The Literature of Exhaustion

From Wikipedia, the free encyclopedia
  (Redirected from The Literature of Replenishment)
Jump to: navigation, search

The Literature of Exhaustion is an influential 1967 essay by the American novelist John Barth sometimes considered to be the manifesto of postmodernism.

The essay was highly influential,[1] and for some controversial.[2] It depicted literary realism as a "used up" tradition; Barth's description of his own work, which many thought nailed a core trait of postmodernism, is "novels which imitate the form of a novel, by an author who imitates the role of Author".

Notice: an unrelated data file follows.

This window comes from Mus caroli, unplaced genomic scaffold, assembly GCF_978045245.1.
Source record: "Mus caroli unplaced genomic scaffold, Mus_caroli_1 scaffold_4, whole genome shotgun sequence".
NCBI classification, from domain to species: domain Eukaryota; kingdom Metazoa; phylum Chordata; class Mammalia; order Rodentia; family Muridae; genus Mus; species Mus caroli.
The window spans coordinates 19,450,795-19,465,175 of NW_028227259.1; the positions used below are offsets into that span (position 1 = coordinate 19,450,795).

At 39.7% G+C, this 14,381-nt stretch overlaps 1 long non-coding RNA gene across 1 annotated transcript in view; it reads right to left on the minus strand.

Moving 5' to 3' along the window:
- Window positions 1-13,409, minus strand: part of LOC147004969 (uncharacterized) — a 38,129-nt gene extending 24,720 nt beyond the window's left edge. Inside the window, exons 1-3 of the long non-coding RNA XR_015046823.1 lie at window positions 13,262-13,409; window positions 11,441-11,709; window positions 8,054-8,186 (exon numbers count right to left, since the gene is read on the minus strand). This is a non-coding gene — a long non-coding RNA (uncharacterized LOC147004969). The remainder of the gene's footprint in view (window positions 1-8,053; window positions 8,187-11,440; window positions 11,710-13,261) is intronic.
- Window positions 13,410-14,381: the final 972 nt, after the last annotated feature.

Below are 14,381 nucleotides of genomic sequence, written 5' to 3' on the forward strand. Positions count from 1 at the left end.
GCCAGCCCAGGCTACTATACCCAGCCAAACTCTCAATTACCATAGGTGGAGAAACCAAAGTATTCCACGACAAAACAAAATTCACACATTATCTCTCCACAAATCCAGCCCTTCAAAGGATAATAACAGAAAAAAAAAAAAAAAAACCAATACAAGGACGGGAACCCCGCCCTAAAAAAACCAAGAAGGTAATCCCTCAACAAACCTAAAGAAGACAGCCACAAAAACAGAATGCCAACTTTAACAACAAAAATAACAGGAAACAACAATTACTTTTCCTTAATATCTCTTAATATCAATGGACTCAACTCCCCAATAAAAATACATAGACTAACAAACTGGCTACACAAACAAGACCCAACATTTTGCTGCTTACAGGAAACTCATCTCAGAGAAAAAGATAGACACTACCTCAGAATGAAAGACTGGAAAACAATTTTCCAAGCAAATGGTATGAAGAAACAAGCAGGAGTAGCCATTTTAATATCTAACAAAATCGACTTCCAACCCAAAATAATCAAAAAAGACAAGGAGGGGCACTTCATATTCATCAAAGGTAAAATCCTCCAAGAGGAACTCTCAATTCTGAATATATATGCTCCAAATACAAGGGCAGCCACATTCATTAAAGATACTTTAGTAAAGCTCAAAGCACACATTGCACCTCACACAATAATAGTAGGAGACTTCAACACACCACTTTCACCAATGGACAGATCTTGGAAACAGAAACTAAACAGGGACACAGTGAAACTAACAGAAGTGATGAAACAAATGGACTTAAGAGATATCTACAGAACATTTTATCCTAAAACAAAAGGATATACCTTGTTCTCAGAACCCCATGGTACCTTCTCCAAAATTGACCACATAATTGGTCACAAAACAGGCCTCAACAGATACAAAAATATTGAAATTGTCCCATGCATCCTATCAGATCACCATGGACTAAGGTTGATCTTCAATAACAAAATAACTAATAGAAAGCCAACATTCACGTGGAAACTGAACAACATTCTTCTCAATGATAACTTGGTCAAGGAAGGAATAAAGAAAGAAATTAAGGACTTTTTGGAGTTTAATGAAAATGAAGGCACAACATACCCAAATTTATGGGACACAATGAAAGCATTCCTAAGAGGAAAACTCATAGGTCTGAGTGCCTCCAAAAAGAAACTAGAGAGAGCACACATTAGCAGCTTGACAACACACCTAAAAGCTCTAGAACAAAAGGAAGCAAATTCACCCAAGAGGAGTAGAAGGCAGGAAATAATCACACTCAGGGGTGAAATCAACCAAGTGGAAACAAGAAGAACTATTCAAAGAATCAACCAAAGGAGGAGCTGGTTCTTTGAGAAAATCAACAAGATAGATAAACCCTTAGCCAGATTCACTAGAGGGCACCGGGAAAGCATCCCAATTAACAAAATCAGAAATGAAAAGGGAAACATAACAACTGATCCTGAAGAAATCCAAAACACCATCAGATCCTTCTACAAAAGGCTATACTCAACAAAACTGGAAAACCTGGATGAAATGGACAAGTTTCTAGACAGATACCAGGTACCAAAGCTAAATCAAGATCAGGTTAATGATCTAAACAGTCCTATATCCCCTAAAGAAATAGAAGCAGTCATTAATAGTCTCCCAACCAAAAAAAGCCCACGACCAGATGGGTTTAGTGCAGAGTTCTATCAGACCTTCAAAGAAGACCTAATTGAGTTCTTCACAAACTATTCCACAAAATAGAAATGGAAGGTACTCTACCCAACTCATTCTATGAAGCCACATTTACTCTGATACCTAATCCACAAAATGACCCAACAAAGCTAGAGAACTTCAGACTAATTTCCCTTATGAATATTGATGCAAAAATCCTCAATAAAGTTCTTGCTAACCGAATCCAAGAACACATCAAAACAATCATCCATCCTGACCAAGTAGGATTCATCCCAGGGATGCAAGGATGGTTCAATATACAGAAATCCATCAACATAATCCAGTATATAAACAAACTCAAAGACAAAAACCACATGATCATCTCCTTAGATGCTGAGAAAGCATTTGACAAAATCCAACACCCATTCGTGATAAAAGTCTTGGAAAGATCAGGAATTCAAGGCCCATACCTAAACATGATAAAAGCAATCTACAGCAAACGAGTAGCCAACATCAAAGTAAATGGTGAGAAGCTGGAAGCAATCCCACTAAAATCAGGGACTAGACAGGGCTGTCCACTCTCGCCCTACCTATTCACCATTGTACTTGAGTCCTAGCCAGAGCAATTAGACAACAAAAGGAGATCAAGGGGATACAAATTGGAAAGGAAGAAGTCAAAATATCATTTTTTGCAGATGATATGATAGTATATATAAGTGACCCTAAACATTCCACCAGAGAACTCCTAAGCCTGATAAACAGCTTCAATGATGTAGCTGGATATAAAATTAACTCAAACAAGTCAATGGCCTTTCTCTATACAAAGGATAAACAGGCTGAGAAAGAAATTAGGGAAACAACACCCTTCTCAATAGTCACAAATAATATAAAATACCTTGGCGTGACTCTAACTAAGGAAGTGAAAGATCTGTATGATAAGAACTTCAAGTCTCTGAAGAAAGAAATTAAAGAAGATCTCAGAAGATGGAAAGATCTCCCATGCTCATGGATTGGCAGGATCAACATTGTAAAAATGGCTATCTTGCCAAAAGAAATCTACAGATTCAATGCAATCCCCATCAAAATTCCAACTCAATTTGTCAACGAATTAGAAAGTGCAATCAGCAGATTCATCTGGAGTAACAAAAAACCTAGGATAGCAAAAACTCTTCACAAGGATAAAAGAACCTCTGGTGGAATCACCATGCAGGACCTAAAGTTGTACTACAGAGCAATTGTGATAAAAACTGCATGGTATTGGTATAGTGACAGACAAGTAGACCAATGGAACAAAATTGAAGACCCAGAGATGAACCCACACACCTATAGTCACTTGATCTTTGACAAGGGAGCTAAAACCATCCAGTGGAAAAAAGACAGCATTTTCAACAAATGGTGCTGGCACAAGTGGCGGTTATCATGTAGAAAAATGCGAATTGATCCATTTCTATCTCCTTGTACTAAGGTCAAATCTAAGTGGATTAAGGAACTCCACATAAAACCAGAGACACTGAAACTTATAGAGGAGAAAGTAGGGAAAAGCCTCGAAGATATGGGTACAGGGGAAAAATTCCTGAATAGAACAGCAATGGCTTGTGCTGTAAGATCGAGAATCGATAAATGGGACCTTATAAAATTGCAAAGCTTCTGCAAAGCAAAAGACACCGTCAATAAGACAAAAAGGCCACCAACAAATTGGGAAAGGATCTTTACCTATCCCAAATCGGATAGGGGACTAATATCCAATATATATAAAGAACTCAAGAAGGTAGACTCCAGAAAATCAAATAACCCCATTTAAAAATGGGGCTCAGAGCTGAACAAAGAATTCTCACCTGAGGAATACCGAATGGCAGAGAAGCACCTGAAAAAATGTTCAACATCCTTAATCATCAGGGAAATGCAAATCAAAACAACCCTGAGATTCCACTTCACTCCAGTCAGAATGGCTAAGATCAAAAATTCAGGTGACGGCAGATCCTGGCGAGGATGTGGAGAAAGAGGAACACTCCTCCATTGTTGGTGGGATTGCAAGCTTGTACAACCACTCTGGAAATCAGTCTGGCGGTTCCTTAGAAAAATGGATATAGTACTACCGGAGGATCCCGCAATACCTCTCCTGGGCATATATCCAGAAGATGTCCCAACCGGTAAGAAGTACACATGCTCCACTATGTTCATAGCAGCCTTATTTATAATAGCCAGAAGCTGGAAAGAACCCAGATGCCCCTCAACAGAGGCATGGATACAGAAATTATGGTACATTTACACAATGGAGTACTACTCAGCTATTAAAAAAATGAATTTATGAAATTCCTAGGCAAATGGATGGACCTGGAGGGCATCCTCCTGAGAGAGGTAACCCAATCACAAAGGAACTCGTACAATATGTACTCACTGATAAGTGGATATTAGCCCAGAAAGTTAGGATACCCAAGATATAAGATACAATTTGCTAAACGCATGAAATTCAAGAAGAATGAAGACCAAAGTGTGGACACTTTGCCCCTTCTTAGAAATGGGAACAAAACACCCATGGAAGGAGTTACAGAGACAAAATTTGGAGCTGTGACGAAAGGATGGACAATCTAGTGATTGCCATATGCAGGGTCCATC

Barth argued that a particular stage in history was passing, and pointed to possible directions from there. In 1980, he wrote a follow-up essay, "The Literature of Replenishment."

Publications[edit]

Barth first delivered "The Literature of Exhaustion" in 1967 as a lecture in a Peters Rushton Seminar held at the University of Virginia;[3] it was first printed in The Atlantic in the same year. Since then has been reprinted several times, and was included in Barth's nonfiction collection The Friday Book (1984).

References[edit]

  1. ^ [1] in Contemporary Literature, 2000
  2. ^ "The Literature of Exhaustion". Elab.eserver.org. Retrieved 2012-05-25. 
  3. ^ John Barth (1984) intro to The Literature of Exhaustion, in The Friday Book.

See also[edit]

External links[edit]